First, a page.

The Scientist

» chimpanzee and developmental biology

Most Recent

image: Speaking of Vision Science

Speaking of Vision Science

By | October 1, 2014

October 2014's selection of notable quotes

1 Comment

image: Precisely Placed

Precisely Placed

By | September 1, 2014

Vein patterns in the wings of developing fruit flies never vary by more than the width of a single cell.

3 Comments

image: TS Live: Handy Apes

TS Live: Handy Apes

By | September 1, 2014

Studying handedness in chimps may shed light on the mysterious trait in humans.

4 Comments

image: Chimps Empath-eyes?

Chimps Empath-eyes?

By | August 25, 2014

Chimpanzees may reinforce social bonds by involuntarily mimicking a fellow chimp’s pupil size.

0 Comments

image: Crayfish Blood Cells Make New Neurons

Crayfish Blood Cells Make New Neurons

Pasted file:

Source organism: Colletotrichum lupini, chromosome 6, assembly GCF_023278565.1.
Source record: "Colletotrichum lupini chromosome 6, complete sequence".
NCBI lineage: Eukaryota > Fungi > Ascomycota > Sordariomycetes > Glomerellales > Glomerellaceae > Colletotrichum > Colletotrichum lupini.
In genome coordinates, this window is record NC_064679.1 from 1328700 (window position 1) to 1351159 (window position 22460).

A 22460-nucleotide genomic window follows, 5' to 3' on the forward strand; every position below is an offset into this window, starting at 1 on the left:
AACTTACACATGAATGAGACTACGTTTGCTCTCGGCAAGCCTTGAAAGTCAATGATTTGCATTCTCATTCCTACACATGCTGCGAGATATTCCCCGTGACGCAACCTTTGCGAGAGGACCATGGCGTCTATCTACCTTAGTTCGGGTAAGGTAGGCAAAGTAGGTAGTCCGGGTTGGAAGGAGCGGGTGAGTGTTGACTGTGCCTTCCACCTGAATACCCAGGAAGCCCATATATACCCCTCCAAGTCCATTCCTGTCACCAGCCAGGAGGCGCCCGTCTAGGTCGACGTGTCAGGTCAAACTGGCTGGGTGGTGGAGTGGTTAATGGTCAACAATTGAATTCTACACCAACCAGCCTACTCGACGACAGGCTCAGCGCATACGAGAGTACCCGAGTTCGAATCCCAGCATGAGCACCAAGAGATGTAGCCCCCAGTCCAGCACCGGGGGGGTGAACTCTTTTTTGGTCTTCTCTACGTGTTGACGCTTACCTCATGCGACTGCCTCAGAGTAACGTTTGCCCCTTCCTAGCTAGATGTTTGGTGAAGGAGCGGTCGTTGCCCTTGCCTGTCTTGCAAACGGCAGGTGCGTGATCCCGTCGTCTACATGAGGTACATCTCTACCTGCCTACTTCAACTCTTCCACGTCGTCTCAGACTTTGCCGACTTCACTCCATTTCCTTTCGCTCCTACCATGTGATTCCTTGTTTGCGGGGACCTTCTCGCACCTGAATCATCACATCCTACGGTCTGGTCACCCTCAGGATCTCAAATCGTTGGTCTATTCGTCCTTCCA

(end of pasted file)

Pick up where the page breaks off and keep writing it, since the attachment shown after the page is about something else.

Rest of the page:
By | August 13, 2014

Hemocytes can form neurons in adult crayfish, a study shows.

0 Comments

image: Inherited Intelligence

Inherited Intelligence

By | July 10, 2014

Cognitive testing in chimpanzee pedigrees reveals a genetic basis for intelligence.

4 Comments

image: Arrested Development Makes for Long-Lived Worms

Arrested Development Makes for Long-Lived Worms

By | June 23, 2014

Starvation suspends cellular activity in C. elegans larvae and extends their lifespan. 

0 Comments

image: Autism-Hormone Link Found

Autism-Hormone Link Found

By | June 4, 2014

A study documents boys with autism who were exposed to elevated levels of testosterone, cortisol, and other hormones in utero.

1 Comment

image: Brains vs. Biceps?

Brains vs. Biceps?

By | May 29, 2014

Early humans may have made an evolutionary tradeoff, giving up muscular strength to fuel bigger brains.

1 Comment

image: The Telltale Tail

The Telltale Tail

By | May 1, 2014

A symbiotic relationship between squid and bacteria provides an alternative explanation for bacterial sheathed flagella.

0 Comments

Popular Now

  1. Scientists Continue to Use Outdated Methods
  2. Secret Eugenics Conference Uncovered at University College London
  3. Like Humans, Walruses and Bats Cuddle Infants on Their Left Sides
  4. How Do Infant Immune Systems Learn to Tolerate Gut Bacteria?
AAAS